The price of bitcoin continued to tumble on Friday amid a market-wide crash.
More than $100bn (£71.6bn) has been wiped from the crypotocurrency’s value since Sunday, when it hit an all-time high above $58,000 (£41,500)
On Friday afternoon it was trading at about $48,000, up from the morning’s low of $44,279 but marking a near 20 per cent drop in value in just five days.
Other major cryptocurrencies also saw their values plummet in recent days, including ethereum (ether), litecoin and dogecoin.
Despite combined losses of about $400bn, some analysts remain positive about the market’s long-term price trajectory, citing the massive institutional investment in recent months.
“Cryptocurrency markets are in the red zone today as we see an unwinding of overleveraged positions and some profit-taking,” Paolo Ardoino, chief technology officer of the Bitfinex cryptocurrency exchange, told The Independent.
“We remain in uncharted territory in a space that is so nascent. Bitcoin will continue to surprise those who take a more cynical view to a technology that is manifestly so anti-fragile.”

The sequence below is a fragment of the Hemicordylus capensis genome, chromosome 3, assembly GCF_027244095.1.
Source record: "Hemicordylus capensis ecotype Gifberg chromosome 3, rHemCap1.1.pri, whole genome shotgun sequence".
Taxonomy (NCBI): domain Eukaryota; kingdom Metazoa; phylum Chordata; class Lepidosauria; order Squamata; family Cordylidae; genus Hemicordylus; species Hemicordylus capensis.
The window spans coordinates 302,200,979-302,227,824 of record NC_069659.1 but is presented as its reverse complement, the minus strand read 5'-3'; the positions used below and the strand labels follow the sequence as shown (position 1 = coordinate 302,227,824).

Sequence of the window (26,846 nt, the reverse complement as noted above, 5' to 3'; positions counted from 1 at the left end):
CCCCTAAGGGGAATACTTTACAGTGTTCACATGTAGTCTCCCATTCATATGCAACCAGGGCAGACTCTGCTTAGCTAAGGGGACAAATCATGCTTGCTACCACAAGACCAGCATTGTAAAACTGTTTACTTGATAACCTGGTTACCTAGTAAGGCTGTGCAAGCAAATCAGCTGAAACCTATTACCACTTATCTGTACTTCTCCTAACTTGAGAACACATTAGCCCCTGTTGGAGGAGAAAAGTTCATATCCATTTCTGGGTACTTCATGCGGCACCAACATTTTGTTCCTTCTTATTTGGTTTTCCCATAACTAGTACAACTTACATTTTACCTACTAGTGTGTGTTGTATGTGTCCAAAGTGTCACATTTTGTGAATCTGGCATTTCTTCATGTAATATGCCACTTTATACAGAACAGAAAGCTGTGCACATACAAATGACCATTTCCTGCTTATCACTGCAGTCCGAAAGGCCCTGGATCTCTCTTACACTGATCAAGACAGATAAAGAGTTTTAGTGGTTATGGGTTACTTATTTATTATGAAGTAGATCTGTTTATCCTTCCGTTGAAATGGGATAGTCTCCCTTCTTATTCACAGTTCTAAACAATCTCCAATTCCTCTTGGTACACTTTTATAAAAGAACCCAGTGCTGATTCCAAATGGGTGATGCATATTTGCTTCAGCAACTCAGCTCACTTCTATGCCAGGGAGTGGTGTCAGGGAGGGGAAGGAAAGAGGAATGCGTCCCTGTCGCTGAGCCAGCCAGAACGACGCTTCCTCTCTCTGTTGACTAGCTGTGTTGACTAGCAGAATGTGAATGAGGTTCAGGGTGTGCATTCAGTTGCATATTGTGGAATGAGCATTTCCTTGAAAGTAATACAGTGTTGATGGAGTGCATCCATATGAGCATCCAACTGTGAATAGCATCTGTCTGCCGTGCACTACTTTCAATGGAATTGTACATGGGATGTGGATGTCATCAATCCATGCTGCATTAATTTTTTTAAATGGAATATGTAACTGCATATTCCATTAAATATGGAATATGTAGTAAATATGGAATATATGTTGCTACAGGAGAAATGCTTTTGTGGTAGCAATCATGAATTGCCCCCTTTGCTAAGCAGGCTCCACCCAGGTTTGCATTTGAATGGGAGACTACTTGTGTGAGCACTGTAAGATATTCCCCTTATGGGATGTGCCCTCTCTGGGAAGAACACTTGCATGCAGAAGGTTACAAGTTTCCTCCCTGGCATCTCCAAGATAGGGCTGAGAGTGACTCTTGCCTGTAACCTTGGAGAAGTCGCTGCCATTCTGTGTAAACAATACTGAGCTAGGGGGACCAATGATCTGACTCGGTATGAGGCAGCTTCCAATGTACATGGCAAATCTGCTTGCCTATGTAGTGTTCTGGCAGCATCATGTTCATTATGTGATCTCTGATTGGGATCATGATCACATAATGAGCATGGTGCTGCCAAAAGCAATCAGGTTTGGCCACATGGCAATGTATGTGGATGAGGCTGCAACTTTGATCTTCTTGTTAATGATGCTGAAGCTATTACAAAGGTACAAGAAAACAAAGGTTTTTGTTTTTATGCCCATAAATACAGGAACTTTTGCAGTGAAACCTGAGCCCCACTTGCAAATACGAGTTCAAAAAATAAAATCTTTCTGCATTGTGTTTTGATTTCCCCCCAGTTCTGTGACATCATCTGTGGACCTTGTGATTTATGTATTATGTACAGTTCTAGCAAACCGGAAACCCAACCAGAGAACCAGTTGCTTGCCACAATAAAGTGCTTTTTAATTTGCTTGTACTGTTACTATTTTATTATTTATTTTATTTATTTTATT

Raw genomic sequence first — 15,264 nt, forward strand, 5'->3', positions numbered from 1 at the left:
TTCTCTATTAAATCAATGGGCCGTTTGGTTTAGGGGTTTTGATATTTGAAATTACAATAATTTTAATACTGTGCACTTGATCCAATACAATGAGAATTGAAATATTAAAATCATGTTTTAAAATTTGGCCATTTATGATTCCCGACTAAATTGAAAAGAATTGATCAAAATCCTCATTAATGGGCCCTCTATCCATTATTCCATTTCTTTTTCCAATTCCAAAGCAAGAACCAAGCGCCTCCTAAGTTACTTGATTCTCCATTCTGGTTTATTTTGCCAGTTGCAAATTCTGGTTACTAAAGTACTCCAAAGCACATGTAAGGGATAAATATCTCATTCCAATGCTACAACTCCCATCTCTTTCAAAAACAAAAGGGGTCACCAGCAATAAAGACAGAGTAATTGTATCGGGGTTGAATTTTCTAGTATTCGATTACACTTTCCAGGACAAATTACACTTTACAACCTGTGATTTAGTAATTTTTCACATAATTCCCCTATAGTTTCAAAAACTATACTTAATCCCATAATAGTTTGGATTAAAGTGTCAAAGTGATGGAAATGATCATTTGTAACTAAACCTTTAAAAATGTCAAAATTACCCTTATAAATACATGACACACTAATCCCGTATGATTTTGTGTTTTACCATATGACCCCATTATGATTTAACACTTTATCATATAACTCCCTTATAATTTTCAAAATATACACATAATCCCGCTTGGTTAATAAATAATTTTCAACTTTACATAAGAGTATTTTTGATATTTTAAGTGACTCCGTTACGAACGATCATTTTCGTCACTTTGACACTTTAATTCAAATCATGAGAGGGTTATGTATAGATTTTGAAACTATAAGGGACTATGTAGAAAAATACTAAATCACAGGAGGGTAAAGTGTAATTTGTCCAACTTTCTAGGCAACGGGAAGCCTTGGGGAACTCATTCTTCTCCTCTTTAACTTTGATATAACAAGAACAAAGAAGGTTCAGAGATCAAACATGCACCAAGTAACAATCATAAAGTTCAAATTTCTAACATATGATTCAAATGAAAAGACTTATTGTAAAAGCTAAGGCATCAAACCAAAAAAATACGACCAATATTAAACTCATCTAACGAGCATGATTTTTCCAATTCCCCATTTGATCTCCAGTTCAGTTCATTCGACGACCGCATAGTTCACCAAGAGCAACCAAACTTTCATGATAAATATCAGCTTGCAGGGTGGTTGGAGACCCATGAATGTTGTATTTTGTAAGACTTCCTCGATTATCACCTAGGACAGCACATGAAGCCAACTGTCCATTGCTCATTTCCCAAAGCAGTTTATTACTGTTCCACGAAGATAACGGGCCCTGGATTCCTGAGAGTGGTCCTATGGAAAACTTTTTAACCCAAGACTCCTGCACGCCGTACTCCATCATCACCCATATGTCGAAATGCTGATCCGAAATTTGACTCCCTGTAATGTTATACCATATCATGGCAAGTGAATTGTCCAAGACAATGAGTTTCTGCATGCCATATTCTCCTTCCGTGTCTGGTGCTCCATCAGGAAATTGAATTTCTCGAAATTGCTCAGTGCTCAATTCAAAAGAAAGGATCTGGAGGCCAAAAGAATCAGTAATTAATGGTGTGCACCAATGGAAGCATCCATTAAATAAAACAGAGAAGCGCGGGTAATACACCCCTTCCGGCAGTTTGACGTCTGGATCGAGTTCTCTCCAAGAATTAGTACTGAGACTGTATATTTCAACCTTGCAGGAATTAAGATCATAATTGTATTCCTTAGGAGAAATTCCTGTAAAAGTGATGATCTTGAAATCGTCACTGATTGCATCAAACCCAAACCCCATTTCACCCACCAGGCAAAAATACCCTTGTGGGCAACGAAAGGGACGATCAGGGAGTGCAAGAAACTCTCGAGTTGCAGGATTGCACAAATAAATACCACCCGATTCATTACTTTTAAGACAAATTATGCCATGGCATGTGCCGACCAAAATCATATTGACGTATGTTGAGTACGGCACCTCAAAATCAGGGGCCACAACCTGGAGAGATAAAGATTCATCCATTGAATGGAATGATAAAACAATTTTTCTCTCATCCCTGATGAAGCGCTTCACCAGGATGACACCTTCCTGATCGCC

Bitcoin remains significantly up from this time last year, when it was worth less than $10,000 (£7,000), in part thanks to investments from the likes of Microstrategy, Square and Tesla.
A remarkable rally beginning in late March saw bitcoin break past its previous record high from 2017 of $20,000 before the end of 2020, before doubling in price in less than a month to shoot above $40,000 in January.
Each new all-time high has been followed by a significant correction, yet each time bitcoin has rebounded to new record highs.
“Despite the correction, the bull market and the case for a stronger rally in bitcoin remains intact,” Pankaj Balani, chief executive of Delta Exchange, told The Independent.
“The 2017 bull market saw bitcoin correct 25 to 35 per cent multiple times before reaching its peak.”